The study of innate behaviors is a central tenant of behavioral science and has a rich experimental provenance traced back to classic naturalist observational studies in the early and mid-twentieth century. The authors leverage published knowledge of a subset of neurons previously identified through genetic markers and thought to describe the potential for a complete innate behavior, and utilize an array of modern optical microscopy techniques to provide a functional and anatomical description of the neural circuits responsible for the expression of male courtship in Drosophila.

In a series of elegant experiments utilizing a behavioral assay in conjunction with in vivo 2 photon imaging they demonstrate functional activation of sexualy dimorphic P1 interneurons that correlates with behavioral expression that is ethologically appropriate with respect to presented stimuli (male and female Drosophila of different strains).

Using in vivo photoactivation techniques utilizing channelrhodopsin expression in P1 neurons, they demonstrate that optical activation of P1 neurons results in long lasting release of the expression of behavior related to male courtship in Drosophila.

In a series of in vitro experiments the authors utilize functional 2 photon imaging, 3-D anatomical mapping using 2 photon imaging, photoactivatable fluorescent proteins and 2 photon ablation to functionally and anatomically map the gustatory and olfactory sensory afferents that connect to P1 neurons.

In their conclusion, the authors present an anatomical and functional model showing how feedforward excitatory and inhibitory signaling can interact with P1 neurons to release a behavioral response that is appropriate to external species specific stimuli. In addition to describing the neural basis of a particular innate behavior, their model suggests a general cirguit mechanism for release of innate behaviors in response to appropriate stimuli. Personally I found this paper to be a fun read, as an undergraduate course in Animal Behavior many years ago initiated my own interest in studying the nervous system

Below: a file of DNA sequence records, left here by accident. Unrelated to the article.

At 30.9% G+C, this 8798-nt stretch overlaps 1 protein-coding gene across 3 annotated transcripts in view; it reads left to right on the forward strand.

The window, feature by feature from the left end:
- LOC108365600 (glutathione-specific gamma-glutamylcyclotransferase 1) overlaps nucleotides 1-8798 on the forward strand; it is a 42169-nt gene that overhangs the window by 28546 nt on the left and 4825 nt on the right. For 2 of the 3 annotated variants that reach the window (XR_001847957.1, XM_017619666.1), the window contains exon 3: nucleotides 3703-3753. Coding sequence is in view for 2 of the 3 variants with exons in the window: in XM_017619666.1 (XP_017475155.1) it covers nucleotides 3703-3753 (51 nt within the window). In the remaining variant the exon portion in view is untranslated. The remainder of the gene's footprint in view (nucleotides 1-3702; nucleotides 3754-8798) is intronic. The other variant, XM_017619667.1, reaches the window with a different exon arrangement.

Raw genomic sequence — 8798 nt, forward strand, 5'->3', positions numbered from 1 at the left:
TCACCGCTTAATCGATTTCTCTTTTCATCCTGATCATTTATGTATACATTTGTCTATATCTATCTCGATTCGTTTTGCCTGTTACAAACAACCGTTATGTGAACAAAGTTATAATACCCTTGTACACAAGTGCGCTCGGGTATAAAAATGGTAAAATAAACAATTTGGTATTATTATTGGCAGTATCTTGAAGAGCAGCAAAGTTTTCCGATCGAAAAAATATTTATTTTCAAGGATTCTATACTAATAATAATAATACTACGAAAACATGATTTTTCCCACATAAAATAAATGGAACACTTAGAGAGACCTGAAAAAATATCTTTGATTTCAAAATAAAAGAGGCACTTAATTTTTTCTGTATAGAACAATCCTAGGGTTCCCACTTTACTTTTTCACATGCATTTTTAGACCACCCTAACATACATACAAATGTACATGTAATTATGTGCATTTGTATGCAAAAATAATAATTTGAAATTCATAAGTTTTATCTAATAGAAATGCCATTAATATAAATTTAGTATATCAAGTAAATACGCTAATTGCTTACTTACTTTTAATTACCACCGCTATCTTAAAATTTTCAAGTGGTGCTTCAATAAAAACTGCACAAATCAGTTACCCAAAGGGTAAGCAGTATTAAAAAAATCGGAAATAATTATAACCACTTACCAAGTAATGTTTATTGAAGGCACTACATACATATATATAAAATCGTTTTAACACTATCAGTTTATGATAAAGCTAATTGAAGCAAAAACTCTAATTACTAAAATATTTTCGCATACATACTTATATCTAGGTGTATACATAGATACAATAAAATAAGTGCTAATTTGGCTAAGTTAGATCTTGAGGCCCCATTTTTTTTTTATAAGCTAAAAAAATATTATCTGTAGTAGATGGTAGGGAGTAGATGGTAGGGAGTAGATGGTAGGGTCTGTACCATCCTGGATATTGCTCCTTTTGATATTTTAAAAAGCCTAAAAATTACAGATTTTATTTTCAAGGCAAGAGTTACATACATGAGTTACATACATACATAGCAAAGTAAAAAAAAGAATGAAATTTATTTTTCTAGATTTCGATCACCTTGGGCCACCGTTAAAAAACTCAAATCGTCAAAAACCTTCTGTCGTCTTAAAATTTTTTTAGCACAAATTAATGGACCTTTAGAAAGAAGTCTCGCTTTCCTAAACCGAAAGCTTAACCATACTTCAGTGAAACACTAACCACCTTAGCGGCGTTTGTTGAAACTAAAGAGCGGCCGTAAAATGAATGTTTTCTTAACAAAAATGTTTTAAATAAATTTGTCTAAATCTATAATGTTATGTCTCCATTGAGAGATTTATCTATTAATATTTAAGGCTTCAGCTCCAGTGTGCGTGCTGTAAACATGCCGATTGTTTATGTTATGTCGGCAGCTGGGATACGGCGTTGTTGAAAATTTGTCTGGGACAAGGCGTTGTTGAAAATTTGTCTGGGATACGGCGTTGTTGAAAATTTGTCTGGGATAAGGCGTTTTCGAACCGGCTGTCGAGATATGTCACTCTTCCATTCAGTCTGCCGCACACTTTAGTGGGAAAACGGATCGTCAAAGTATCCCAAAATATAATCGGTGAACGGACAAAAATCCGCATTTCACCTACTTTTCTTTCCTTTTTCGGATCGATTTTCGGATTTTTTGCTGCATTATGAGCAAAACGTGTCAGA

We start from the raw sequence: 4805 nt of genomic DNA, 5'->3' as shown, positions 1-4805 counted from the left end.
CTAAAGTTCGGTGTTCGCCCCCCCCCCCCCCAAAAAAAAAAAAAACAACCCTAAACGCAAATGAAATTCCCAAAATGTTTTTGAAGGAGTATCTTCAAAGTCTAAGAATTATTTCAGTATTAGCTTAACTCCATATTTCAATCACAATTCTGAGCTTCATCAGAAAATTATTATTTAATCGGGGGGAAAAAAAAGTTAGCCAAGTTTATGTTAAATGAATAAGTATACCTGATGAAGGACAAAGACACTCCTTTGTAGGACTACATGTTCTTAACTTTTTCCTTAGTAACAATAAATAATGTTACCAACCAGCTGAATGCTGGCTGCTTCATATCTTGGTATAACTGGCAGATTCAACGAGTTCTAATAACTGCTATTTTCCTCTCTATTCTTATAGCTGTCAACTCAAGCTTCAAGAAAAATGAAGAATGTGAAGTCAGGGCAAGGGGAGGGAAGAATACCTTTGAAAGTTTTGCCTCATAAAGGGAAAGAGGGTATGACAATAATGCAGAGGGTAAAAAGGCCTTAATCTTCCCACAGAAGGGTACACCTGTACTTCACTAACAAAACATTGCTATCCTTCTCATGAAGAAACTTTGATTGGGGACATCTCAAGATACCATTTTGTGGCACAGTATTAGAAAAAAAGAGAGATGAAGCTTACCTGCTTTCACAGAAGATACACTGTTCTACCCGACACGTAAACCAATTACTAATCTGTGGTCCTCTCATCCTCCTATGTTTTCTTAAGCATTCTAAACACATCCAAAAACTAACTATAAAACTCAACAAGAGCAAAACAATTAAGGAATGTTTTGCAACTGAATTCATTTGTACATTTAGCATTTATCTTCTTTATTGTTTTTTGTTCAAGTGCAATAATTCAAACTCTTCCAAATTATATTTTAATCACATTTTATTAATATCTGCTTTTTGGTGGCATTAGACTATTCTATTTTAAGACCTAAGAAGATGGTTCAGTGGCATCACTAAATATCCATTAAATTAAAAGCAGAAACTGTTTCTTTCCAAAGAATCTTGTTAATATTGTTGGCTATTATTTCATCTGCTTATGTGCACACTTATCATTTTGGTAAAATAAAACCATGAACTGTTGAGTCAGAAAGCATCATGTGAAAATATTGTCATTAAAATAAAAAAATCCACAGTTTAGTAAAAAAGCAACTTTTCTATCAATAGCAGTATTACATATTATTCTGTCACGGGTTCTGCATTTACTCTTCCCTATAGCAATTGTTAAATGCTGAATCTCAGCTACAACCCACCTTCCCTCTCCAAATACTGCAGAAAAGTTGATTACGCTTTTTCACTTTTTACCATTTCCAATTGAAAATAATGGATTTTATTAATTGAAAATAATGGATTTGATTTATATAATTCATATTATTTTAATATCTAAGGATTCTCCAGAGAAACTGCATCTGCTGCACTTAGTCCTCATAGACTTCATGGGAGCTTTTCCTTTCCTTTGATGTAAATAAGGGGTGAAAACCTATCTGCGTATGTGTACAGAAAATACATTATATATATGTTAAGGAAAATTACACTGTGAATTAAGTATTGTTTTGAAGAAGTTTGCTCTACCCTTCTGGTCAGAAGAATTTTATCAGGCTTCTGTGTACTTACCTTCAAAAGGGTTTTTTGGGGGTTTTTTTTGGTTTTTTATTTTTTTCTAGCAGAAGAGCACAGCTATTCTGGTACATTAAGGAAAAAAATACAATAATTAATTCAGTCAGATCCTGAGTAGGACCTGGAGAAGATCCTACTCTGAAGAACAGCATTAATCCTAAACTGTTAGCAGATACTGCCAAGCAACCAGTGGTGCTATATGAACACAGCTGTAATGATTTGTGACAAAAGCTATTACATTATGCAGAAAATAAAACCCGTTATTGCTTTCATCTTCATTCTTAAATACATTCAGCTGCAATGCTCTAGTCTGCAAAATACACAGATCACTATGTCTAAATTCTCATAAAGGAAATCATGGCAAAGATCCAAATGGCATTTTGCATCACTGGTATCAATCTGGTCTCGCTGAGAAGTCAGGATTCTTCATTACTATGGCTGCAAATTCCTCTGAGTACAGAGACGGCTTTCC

TEMPERATURE REPRESENTATION IN THE DROSOPHILA BRAIN
Dominic D. Frank, Genevieve C. Jouandet, Patrick J. Kearney, Lindsey J. Macpherson & Marco Gallio
Nature 519, 358–361 (19 March 2015)
doi:10.1038/nature14284
(view full article: www.nature.com/nature/journal/v519/n7543/full/nature14284.html )


Drosophila has been used as an animal model for well over 100 years, and still remains a popular model, especially given full sequencing of the genome of several species, and a rapid reproductive cycle which facilitates genetic engineering. In addition to being a popular model for developmental biology, Drosophila is also a useful model for studying neural circuits in vivo, providing a simpler nervous system than mammalian models while still exhibiting behavior that can be conditioned.

In “Temperature representation in the Drosophila brain” from Dr. Marco Gallio’s lab at Northwestern University, the group uses two-photon guided conversion of photoactivatable GFP to track the projections of thermosensory neurons, and also perform calcium imaging using UAS.GCaMP6m to measure activity of neurons in brain areas receiving projections.

Their functional imaging showed a dose response relationship between calcium changes and temperature, and they also show correlation between neuronal activity as measured by calcium and a two choice behavioral task.

The authors found some surprises concerning the functional characterization of the projections they studied.

LONG-TERM TWO-PHOTON IMAGING IN AWAKE MACAQUE MONKEY
Ming Li, Fang Liu, Hongfei Jiang, Tai Sing Lee, and Shiming Tang
Neuron. 2017 Feb 8. pii: S0896-6273(17)30051-X
doi: 10.1016/j.neuron.2017.01.027
(view article: http://www.cell.com/neuron/abstract/S0896-6273(17)30051-X)


In this week’s article, Li et al overcome the main technical challenges associated with long-term two-photon imaging in awake behaving monkeys. The combination of a novel design of cranial optical window and stable genetically encoded indicators enables the authors to successfully image neuronal activity in the visual cortex as a response to visual stimuli across months. To date, some technical challenges have made it difficult to achieve long term stable two photon imaging in awake macaque monkeys, equivalent of what can be achieved in rodents.